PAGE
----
It’s not a yellow ribbon and it’s not around the oak tree, but it was the brightest thing in the garden on a day when a lot was talked about Clive’s imminent absence. Or not.
One man from the ambulance service (a kind and sensible man we know well) and four from the fire service (three men, one woman) arrived to gauge how to get Clive into the ambulance to go to the rehabilitation centre.
The fire people immediately began casting their eyes about to find props and equipment in the environment: mattresses, armchairs, sofa cushions (which don’t detach), benches, tables, pieces of wood.
They estimated, by eye, that the passageway between the patio door and the pool isn’t wide enough, but as they’d already judged a metre-long bench to be two metres, I was sceptical. Nor did I appreciate the glance they threw at the door frame (imaginary hatchet in hand), nor the woman among them describing the whole situation as ‘dramatic’. (A conflagration might be dramatic, but surely not a patient being transported to hospital.)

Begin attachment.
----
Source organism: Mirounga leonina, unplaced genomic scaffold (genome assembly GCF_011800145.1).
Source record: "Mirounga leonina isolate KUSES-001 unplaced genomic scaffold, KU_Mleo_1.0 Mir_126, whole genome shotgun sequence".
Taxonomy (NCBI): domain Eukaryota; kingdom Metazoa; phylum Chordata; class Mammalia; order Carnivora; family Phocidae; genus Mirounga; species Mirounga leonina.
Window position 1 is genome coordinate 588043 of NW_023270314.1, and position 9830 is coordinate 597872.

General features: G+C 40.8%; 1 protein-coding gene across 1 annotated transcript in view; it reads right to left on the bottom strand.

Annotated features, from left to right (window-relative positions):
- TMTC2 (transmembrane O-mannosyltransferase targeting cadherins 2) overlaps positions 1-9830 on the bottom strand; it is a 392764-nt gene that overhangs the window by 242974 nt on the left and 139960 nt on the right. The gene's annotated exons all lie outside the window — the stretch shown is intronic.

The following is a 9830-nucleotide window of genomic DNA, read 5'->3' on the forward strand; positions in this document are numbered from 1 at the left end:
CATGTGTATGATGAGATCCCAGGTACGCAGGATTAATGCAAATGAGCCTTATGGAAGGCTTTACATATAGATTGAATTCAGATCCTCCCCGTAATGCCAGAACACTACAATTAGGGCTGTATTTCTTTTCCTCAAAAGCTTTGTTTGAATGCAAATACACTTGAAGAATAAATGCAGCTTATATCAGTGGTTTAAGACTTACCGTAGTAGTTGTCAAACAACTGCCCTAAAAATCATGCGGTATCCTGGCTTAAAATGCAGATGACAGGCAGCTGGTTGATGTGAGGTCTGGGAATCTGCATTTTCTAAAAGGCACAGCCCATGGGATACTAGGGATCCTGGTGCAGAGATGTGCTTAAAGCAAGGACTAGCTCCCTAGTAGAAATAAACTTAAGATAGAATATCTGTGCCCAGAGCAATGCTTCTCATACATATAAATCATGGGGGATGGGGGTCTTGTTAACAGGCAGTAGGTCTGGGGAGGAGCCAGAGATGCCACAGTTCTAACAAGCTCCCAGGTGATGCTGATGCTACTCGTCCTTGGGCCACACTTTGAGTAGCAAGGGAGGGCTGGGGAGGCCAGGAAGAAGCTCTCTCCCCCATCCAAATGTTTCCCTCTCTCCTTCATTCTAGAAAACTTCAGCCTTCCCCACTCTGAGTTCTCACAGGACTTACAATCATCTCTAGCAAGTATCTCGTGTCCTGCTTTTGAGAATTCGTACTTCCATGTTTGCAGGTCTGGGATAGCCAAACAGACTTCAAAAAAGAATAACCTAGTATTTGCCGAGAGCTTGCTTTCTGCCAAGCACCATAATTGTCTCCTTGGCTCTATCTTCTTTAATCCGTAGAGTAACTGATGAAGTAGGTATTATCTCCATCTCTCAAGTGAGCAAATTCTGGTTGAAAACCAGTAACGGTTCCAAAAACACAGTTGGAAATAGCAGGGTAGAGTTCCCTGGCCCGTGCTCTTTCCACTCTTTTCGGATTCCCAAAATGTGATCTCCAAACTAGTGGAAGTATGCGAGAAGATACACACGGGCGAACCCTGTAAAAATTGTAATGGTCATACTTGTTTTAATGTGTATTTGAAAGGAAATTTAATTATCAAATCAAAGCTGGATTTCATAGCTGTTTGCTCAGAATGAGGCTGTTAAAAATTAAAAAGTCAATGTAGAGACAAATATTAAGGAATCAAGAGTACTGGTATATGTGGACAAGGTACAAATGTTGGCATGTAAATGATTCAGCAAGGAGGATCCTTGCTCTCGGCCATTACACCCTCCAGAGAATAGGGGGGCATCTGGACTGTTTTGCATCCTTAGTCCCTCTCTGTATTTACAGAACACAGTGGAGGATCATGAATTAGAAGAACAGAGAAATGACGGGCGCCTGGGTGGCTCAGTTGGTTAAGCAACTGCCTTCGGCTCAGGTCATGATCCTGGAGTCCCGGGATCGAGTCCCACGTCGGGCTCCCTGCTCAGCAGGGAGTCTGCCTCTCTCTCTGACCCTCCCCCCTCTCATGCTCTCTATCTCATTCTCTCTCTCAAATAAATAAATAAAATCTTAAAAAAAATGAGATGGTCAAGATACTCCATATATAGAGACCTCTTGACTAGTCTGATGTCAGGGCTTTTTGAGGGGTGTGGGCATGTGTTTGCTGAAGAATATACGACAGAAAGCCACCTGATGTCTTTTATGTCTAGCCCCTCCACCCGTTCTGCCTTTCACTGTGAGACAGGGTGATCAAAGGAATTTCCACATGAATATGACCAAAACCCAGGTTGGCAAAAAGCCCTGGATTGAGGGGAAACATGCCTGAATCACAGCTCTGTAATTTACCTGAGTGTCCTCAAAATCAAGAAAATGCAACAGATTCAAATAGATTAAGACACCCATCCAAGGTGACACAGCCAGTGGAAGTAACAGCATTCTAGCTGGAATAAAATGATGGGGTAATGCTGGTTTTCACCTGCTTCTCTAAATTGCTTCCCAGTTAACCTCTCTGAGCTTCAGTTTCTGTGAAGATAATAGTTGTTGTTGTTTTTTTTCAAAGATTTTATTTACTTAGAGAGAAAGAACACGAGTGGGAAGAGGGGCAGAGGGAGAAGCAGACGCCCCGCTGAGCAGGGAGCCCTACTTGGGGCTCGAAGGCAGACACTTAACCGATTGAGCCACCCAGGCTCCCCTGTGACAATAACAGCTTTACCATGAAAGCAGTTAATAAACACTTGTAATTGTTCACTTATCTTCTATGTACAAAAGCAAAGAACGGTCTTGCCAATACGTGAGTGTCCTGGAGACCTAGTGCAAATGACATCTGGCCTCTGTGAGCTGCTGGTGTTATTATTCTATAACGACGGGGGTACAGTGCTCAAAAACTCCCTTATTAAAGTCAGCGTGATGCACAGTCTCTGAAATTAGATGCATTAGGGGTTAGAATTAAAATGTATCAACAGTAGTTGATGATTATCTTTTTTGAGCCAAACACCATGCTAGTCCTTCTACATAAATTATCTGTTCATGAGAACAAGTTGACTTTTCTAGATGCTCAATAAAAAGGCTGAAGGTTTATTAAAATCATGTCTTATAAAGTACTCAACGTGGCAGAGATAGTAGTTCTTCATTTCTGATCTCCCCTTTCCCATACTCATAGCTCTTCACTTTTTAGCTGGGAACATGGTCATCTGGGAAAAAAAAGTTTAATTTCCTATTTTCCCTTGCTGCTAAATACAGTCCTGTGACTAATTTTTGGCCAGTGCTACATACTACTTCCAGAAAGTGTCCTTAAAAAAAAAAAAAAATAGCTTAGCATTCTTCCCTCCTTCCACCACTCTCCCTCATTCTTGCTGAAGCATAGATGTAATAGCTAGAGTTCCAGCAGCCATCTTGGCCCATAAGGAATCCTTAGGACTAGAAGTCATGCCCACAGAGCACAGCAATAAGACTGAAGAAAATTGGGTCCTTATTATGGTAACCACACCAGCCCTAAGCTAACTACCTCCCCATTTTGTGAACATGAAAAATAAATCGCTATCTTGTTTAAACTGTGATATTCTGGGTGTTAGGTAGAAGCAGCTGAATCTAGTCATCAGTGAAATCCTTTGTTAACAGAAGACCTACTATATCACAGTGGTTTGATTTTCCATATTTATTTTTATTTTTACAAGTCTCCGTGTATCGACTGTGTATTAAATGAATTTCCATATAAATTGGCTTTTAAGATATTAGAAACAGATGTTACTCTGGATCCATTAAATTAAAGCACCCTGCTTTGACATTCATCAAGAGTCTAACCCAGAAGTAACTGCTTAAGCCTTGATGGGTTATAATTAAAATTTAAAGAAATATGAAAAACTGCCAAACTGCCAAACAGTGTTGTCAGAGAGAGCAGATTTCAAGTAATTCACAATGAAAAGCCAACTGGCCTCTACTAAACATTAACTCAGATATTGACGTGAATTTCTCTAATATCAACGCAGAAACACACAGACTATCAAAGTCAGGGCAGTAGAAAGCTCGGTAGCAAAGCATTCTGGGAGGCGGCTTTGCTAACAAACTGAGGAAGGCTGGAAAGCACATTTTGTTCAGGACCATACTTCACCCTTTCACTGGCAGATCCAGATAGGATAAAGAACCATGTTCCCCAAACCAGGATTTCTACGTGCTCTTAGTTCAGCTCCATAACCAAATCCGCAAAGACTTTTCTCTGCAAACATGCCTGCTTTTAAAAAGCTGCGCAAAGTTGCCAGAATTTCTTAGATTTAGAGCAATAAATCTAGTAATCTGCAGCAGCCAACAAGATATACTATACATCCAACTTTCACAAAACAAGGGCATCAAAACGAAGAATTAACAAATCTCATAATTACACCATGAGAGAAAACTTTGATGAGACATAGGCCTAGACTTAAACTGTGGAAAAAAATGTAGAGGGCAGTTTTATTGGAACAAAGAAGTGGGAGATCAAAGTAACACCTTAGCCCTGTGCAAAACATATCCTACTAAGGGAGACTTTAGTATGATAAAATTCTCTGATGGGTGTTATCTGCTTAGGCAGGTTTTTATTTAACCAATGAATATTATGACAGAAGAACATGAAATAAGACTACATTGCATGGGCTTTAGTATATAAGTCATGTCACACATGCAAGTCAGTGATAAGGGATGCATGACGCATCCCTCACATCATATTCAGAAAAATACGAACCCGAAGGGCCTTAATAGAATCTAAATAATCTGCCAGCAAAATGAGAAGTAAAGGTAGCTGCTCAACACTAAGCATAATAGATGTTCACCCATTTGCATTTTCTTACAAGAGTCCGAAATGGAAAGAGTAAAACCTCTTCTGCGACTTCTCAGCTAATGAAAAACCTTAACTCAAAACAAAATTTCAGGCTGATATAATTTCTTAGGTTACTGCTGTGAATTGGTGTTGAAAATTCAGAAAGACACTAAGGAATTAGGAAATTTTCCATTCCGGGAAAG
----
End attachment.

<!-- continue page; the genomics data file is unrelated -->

No sooner had they left than I received a phonecall from the rehabilitation centre.
“What equipment will the patient be bringing?”
“You mean, like the wheelchair and hoist which I phoned up yesterday to make sure you knew he didn’t have and which you said you’d provide?”
“Yes. We thought he might have something. We’re trying to get it together.”
“Are you going to have to postpone his admission?”
“We hope not, but quite possibly.”
I don’t think I’ll tie that yellow ribbon just yet.